The twists begin when Trish Klein, the only offspring of Robicheaux's Vietnam-era buddy, starts passing marked hundred-dollar bills in local casinos. Is she a good kid gone bad? A victim's child seeking revenge? A promiscuous beauty seducing everyone good within her grasp? And can Robicheaux make peace with his friend's murder in time to figure out how a local mobster fits into all the schemes and death? Will his life be whole again when it has been shattered by so much tragedy?
In Pegasus Descending, James Lee Burke explores psyches as much as evidence, and tries to make sense of human behavior as well as his characters' crimes. Richly atmospheric, frightening in its sudden violence, and replete with the sort of puzzles only the best crime fiction creates, Burke's latest novel is an unforgettable roller coaster of passion, surprise, and regret.
©2006 James Lee Burke. All rights reserved; (P)2006 Simon & Schuster. All rights reserved.
"The novel is steeped in complex personality studies, lyrical prose, and richly drawn depictions of Mr. Burke's beloved bayou country." (The New York Times)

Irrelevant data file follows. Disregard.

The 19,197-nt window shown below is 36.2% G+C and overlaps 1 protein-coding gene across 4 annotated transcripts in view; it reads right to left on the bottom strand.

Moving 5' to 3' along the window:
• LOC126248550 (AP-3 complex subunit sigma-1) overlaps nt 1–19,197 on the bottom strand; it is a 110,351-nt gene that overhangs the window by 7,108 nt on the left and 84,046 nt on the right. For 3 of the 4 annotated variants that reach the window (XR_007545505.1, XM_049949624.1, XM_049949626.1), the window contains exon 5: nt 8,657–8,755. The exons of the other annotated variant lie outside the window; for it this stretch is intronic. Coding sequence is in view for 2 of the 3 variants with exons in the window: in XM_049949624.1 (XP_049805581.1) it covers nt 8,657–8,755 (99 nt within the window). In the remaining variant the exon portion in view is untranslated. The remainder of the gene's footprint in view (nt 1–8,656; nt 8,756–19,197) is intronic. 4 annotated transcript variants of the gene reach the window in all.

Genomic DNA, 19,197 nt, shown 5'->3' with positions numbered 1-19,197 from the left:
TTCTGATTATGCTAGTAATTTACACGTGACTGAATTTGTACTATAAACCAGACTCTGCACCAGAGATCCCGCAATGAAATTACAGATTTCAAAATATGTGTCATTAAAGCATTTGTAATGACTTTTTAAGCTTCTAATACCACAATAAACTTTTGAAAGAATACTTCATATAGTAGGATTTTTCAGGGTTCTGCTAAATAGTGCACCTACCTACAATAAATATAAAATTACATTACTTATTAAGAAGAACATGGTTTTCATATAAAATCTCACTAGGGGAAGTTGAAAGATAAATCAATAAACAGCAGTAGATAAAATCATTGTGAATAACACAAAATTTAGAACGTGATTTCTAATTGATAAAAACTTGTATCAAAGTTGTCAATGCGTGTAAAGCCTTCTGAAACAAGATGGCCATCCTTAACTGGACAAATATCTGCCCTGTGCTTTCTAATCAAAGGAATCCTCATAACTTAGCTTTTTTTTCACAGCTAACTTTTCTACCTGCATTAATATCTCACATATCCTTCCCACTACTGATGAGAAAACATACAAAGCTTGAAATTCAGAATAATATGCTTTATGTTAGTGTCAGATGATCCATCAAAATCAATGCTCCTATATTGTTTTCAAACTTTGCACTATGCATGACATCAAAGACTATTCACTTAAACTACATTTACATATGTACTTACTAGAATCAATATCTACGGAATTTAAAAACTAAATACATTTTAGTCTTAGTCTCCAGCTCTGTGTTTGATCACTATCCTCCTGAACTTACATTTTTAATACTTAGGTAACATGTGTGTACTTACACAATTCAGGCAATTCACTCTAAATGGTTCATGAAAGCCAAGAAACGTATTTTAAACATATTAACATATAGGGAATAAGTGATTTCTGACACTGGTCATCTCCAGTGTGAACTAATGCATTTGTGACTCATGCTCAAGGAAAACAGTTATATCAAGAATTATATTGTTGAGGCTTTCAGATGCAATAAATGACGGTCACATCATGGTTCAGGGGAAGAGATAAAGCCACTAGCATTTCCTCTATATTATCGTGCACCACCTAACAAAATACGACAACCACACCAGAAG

"With peerless naturalistic descriptions and lush, metaphysical imagery, Burke creates another challenging morality play for his flawed, everyman hero." (Publishers Weekly)
"Everything that makes this series so compelling - the elegiac, seductively lyrical prose; the complex character of Robicheaux; the lovingly evoked bayou setting - is here in abundance....The fact remains that no serious reader of hard-boiled fiction should ever miss a moment of Dave Robicheaux in action." (Booklist)
Burke is one of the most descriptive writers I have ever read. I have read and listened to nearly all of his books. When he teams up with Will Patton there is no better listening experience. Kudos to both the writer and the narrator.